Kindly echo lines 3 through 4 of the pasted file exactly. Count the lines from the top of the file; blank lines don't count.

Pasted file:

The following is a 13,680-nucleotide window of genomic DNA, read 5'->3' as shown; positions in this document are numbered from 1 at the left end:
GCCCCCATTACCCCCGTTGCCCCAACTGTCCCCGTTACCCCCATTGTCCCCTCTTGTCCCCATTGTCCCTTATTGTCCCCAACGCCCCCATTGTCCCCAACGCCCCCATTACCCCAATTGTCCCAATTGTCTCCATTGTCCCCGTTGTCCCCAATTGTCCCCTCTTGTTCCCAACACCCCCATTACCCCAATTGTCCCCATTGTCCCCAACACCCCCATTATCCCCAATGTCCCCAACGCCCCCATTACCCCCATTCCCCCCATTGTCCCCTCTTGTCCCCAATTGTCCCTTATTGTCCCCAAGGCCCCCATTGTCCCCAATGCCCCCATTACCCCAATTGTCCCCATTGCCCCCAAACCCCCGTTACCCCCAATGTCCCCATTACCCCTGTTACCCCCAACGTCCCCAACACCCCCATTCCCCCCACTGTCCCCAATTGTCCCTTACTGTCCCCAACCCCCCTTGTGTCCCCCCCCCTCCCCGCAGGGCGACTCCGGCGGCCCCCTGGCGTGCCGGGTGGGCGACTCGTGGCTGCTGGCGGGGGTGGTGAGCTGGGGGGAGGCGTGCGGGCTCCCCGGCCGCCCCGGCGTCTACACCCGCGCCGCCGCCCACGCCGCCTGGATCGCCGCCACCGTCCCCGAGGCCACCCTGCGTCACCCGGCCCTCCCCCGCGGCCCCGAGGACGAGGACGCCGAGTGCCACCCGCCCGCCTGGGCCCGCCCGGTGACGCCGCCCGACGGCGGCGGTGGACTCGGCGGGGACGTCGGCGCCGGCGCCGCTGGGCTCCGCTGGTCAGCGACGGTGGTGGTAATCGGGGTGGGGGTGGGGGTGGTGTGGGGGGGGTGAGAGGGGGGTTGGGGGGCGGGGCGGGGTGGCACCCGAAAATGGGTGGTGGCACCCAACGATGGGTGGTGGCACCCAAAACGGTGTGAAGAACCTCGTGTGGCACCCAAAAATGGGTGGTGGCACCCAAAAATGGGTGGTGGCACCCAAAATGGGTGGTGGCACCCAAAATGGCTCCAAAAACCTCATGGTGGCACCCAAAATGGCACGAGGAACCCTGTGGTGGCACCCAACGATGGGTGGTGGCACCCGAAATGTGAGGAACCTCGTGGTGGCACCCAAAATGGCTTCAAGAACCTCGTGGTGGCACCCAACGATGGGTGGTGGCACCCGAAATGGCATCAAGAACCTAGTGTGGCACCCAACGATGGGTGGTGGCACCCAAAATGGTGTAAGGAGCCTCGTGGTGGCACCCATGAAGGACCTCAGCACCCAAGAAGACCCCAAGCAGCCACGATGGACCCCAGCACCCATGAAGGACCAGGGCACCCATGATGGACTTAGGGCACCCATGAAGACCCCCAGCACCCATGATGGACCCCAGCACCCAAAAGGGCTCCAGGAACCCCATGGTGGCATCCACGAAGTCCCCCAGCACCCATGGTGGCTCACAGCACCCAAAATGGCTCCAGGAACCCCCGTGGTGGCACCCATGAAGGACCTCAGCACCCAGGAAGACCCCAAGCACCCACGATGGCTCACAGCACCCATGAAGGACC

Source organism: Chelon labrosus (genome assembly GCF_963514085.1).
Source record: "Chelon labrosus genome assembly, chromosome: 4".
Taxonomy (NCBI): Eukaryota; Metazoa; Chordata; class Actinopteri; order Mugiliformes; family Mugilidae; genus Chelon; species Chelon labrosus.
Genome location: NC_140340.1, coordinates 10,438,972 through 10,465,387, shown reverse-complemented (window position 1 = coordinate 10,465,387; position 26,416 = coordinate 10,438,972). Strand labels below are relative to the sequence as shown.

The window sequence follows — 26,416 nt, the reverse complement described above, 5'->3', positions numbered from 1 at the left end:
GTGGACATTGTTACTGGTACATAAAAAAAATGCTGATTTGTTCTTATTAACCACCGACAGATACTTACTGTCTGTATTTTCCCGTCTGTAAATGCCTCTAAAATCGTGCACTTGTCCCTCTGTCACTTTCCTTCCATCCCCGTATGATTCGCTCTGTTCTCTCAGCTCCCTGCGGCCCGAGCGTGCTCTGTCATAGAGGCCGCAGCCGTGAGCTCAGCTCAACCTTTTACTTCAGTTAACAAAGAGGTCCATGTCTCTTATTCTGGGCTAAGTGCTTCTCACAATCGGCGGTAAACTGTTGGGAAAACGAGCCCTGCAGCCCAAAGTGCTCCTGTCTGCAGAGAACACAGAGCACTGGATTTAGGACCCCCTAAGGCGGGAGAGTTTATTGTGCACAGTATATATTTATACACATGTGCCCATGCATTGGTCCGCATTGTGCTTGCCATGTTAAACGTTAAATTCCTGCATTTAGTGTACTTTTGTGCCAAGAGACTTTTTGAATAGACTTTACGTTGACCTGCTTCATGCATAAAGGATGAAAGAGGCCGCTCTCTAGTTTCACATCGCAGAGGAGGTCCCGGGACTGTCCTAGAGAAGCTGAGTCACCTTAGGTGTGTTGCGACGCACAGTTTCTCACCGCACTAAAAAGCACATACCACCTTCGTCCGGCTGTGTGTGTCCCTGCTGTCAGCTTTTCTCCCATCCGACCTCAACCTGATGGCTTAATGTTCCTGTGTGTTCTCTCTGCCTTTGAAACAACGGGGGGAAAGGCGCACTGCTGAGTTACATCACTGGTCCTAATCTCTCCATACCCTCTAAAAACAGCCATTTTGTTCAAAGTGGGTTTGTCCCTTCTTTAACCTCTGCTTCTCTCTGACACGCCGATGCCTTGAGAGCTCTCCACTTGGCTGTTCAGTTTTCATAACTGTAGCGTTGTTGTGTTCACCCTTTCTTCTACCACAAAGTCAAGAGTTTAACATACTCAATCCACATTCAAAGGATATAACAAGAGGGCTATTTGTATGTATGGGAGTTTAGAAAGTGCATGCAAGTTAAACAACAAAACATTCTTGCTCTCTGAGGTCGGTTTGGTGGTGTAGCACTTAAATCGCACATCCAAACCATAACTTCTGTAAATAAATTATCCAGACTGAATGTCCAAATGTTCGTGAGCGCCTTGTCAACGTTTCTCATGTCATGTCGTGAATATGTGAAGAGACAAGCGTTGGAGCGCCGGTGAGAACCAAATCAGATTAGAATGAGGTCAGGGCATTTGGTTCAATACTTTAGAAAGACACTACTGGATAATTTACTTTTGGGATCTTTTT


Source organism: Chelon labrosus (genome assembly GCF_963514085.1).
Source record: "Chelon labrosus genome assembly, chromosome: 4".